The role of antioxidants and other coffee components warrant further investigation.

Coffee and cancer of the pancreas

Scientific evidence does not support an association between coffee consumption and an increased risk of pancreatic cancer. Indeed some, but not all, studies suggest an inverse association.

  • In 1990, the International Agency for Research on Cancer (IARC) considered that the evidence for a link between coffee and pancreatic cancer was inadequate. The positive results of the first studies, published in 1970 and 1981, were attributed to confounders. Moreover, the control subjects of these studies were patients who suffered gastro-intestinal problems likely to affect, i.e. reduce their coffee consumption7.
  • After the 1991 IARC Monograph a report from the World Cancer Research Fund (WCRF) included a meta-analysis of 37 case-control and 18 cohort studies, which found a relative risk of 1.04 and 1.00, respectively, in coffee drinkers versus non-coffee drinkers8. In other words, there was no increase in risk of developing pancreatic cancer with coffee consumption.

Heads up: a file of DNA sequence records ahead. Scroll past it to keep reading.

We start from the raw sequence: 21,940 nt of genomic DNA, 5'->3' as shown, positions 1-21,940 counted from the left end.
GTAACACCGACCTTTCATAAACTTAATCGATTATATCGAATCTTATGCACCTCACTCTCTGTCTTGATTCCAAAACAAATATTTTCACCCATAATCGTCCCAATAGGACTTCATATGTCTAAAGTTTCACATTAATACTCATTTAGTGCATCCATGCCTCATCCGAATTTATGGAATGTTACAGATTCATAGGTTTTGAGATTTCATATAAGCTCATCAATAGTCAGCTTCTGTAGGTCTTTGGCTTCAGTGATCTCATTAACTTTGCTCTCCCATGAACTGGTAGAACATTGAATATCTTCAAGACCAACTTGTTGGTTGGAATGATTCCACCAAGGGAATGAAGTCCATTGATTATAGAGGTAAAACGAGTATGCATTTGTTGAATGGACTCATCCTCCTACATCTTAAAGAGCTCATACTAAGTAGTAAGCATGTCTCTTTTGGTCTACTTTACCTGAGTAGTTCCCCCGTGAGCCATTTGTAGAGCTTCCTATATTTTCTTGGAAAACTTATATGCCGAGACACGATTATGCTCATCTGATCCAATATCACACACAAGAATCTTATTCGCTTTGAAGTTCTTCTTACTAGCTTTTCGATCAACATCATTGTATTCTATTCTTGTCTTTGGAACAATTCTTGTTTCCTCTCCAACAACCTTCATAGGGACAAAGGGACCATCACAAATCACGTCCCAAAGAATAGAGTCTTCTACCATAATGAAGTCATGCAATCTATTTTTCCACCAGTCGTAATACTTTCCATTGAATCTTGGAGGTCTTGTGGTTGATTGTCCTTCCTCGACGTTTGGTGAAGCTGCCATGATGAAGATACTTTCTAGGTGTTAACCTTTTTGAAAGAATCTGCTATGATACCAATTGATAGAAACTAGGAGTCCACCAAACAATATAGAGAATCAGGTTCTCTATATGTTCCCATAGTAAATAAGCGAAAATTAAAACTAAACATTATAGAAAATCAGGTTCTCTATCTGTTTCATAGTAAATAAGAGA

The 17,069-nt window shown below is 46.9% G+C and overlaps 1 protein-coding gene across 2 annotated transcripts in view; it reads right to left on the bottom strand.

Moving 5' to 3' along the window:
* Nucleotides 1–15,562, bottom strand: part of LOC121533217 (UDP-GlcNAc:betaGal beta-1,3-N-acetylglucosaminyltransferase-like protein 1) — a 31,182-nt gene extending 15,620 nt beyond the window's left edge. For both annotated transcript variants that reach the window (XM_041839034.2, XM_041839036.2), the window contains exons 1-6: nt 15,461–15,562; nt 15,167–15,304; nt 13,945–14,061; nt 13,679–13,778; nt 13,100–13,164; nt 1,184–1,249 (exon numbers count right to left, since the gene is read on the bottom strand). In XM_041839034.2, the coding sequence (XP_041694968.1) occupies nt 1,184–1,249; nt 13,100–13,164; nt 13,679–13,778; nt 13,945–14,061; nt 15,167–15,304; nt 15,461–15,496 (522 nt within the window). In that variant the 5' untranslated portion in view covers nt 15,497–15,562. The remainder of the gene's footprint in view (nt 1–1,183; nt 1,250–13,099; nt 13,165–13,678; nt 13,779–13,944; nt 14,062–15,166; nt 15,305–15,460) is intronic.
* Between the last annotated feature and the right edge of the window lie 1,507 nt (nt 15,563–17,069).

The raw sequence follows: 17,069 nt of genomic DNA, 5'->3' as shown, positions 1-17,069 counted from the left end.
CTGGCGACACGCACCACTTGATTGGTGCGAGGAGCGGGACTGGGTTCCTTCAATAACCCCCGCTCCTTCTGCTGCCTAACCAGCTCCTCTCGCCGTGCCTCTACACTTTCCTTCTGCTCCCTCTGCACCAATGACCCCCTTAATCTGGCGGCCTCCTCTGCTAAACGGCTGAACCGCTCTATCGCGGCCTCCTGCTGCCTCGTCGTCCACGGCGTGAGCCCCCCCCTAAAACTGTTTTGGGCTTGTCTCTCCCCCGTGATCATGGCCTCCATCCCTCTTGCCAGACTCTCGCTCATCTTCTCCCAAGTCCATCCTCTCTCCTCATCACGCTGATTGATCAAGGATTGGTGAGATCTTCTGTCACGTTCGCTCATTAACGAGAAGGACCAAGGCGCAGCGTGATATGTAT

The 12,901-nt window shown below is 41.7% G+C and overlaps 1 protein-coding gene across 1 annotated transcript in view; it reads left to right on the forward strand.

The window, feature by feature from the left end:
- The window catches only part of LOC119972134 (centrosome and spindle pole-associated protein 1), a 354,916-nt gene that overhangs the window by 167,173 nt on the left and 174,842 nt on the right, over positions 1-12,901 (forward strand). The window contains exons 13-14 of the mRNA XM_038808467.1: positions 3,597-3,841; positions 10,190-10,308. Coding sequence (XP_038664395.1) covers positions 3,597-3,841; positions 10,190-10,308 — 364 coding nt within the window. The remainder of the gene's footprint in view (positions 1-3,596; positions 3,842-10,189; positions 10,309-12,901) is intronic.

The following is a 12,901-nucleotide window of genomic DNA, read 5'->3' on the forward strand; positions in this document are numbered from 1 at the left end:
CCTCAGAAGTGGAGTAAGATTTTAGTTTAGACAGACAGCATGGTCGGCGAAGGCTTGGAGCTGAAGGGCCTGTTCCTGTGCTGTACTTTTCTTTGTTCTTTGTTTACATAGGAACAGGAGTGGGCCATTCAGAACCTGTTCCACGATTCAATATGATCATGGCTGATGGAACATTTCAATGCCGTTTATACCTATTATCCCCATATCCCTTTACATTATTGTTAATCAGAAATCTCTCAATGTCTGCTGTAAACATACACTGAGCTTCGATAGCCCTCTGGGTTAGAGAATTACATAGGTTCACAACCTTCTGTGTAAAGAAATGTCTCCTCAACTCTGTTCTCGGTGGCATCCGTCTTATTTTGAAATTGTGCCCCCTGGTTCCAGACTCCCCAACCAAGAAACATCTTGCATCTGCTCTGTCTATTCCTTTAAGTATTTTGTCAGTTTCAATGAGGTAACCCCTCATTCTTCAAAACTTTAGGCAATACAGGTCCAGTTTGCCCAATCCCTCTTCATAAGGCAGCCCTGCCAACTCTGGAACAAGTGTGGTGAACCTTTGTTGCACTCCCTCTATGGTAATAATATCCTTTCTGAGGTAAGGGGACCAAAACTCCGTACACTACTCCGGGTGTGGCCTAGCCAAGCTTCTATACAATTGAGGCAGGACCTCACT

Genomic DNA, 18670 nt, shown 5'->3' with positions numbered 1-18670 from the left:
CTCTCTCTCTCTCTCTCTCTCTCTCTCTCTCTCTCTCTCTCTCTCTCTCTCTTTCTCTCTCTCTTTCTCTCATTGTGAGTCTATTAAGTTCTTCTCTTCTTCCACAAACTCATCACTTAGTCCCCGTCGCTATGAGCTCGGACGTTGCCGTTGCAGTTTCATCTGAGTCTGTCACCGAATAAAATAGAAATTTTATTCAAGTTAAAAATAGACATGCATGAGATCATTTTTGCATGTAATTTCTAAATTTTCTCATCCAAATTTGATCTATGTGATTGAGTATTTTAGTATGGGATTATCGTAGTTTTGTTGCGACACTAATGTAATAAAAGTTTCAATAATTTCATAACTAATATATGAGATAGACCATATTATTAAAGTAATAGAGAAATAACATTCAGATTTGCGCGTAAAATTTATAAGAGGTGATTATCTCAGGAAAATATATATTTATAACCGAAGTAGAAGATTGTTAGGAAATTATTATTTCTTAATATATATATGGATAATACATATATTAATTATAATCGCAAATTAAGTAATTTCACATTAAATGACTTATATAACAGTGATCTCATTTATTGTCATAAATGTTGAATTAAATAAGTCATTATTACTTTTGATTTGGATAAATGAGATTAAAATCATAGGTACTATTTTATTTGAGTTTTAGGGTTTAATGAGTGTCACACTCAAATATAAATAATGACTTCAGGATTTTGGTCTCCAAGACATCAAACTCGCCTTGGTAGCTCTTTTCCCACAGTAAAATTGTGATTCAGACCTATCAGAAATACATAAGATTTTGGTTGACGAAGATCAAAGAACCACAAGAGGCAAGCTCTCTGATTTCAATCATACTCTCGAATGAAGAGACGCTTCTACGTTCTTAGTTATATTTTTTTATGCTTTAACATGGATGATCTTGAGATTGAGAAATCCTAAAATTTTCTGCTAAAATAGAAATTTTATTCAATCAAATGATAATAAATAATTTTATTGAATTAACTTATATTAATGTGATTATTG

• Since this meta-analysis, a large Japanese cohort study, involving 102,137 participants followed over 11 years, did not observe an increased risk with coffee consumption40. The study even reported a reduced risk in men consuming 3 cups of coffee daily compared to non-coffee drinkers.
  • A further meta-analysis, which included 14 cohort studies looking at coffee consumption and risk of pancreatic cancer, found a significant inverse relationship (relative risk 0.82)9.